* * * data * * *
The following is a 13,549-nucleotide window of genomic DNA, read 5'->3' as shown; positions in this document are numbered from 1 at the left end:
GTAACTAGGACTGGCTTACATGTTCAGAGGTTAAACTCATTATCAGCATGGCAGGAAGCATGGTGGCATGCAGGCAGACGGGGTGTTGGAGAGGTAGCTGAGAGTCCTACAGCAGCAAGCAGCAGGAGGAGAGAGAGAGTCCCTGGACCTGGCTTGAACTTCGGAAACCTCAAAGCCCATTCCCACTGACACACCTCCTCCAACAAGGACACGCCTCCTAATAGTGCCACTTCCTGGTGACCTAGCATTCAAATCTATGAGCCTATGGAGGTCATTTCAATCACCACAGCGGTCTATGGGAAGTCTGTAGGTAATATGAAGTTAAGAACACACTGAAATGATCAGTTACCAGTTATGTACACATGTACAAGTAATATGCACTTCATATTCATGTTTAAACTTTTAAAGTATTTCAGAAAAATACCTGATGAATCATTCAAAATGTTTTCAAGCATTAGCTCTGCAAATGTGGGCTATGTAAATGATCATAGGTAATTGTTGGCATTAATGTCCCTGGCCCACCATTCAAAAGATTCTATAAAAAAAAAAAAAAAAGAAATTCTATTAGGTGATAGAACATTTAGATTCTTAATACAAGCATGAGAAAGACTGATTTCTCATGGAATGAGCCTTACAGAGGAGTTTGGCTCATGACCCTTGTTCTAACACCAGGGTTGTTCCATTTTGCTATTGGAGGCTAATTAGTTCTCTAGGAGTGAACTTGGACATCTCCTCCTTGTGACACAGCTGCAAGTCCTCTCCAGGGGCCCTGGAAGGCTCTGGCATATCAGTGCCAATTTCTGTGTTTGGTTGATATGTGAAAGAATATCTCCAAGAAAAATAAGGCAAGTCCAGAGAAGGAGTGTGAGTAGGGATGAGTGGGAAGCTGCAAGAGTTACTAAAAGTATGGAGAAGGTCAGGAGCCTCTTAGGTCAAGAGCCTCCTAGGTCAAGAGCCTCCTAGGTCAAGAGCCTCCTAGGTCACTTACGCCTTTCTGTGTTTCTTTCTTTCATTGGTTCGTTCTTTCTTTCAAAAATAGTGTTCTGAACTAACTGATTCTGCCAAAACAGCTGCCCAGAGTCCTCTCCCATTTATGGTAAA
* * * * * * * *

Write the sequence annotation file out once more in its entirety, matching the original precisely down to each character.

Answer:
The following is a 13,549-nucleotide window of genomic DNA, read 5'->3' as shown; positions in this document are numbered from 1 at the left end:
GTAACTAGGACTGGCTTACATGTTCAGAGGTTAAACTCATTATCAGCATGGCAGGAAGCATGGTGGCATGCAGGCAGACGGGGTGTTGGAGAGGTAGCTGAGAGTCCTACAGCAGCAAGCAGCAGGAGGAGAGAGAGAGTCCCTGGACCTGGCTTGAACTTCGGAAACCTCAAAGCCCATTCCCACTGACACACCTCCTCCAACAAGGACACGCCTCCTAATAGTGCCACTTCCTGGTGACCTAGCATTCAAATCTATGAGCCTATGGAGGTCATTTCAATCACCACAGCGGTCTATGGGAAGTCTGTAGGTAATATGAAGTTAAGAACACACTGAAATGATCAGTTACCAGTTATGTACACATGTACAAGTAATATGCACTTCATATTCATGTTTAAACTTTTAAAGTATTTCAGAAAAATACCTGATGAATCATTCAAAATGTTTTCAAGCATTAGCTCTGCAAATGTGGGCTATGTAAATGATCATAGGTAATTGTTGGCATTAATGTCCCTGGCCCACCATTCAAAAGATTCTATAAAAAAAAAAAAAAAAGAAATTCTATTAGGTGATAGAACATTTAGATTCTTAATACAAGCATGAGAAAGACTGATTTCTCATGGAATGAGCCTTACAGAGGAGTTTGGCTCATGACCCTTGTTCTAACACCAGGGTTGTTCCATTTTGCTATTGGAGGCTAATTAGTTCTCTAGGAGTGAACTTGGACATCTCCTCCTTGTGACACAGCTGCAAGTCCTCTCCAGGGGCCCTGGAAGGCTCTGGCATATCAGTGCCAATTTCTGTGTTTGGTTGATATGTGAAAGAATATCTCCAAGAAAAATAAGGCAAGTCCAGAGAAGGAGTGTGAGTAGGGATGAGTGGGAAGCTGCAAGAGTTACTAAAAGTATGGAGAAGGTCAGGAGCCTCTTAGGTCAAGAGCCTCCTAGGTCAAGAGCCTCCTAGGTCAAGAGCCTCCTAGGTCACTTACGCCTTTCTGTGTTTCTTTCTTTCATTGGTTCGTTCTTTCTTTCAAAAATAGTGTTCTGAACTAACTGATTCTGCCAAAACAGCTGCCCAGAGTCCTCTCCCATTTATGGTAAA